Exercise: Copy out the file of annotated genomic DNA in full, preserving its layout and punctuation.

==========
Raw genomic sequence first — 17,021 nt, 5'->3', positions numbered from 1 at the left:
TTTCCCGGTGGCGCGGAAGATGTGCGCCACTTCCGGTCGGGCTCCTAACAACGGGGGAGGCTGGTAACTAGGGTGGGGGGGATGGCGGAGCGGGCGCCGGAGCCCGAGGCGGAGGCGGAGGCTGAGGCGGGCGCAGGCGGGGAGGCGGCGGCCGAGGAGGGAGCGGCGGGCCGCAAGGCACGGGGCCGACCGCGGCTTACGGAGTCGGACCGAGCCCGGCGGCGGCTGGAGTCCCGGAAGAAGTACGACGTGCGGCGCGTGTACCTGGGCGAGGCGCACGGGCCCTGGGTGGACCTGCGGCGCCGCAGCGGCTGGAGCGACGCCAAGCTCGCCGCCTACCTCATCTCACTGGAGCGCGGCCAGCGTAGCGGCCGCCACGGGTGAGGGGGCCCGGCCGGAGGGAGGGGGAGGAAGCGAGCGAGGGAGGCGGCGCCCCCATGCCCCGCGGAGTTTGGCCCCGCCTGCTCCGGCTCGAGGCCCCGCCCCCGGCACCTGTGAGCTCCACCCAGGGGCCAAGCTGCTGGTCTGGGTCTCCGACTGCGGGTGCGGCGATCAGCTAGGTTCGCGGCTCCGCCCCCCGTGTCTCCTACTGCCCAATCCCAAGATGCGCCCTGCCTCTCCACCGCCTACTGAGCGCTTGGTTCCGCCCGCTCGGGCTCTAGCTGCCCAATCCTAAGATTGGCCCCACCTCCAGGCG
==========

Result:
Raw genomic sequence first — 17,021 nt, 5'->3', positions numbered from 1 at the left:
TTTCCCGGTGGCGCGGAAGATGTGCGCCACTTCCGGTCGGGCTCCTAACAACGGGGGAGGCTGGTAACTAGGGTGGGGGGGATGGCGGAGCGGGCGCCGGAGCCCGAGGCGGAGGCGGAGGCTGAGGCGGGCGCAGGCGGGGAGGCGGCGGCCGAGGAGGGAGCGGCGGGCCGCAAGGCACGGGGCCGACCGCGGCTTACGGAGTCGGACCGAGCCCGGCGGCGGCTGGAGTCCCGGAAGAAGTACGACGTGCGGCGCGTGTACCTGGGCGAGGCGCACGGGCCCTGGGTGGACCTGCGGCGCCGCAGCGGCTGGAGCGACGCCAAGCTCGCCGCCTACCTCATCTCACTGGAGCGCGGCCAGCGTAGCGGCCGCCACGGGTGAGGGGGCCCGGCCGGAGGGAGGGGGAGGAAGCGAGCGAGGGAGGCGGCGCCCCCATGCCCCGCGGAGTTTGGCCCCGCCTGCTCCGGCTCGAGGCCCCGCCCCCGGCACCTGTGAGCTCCACCCAGGGGCCAAGCTGCTGGTCTGGGTCTCCGACTGCGGGTGCGGCGATCAGCTAGGTTCGCGGCTCCGCCCCCCGTGTCTCCTACTGCCCAATCCCAAGATGCGCCCTGCCTCTCCACCGCCTACTGAGCGCTTGGTTCCGCCCGCTCGGGCTCTAGCTGCCCAATCCTAAGATTGGCCCCACCTCCAGGCG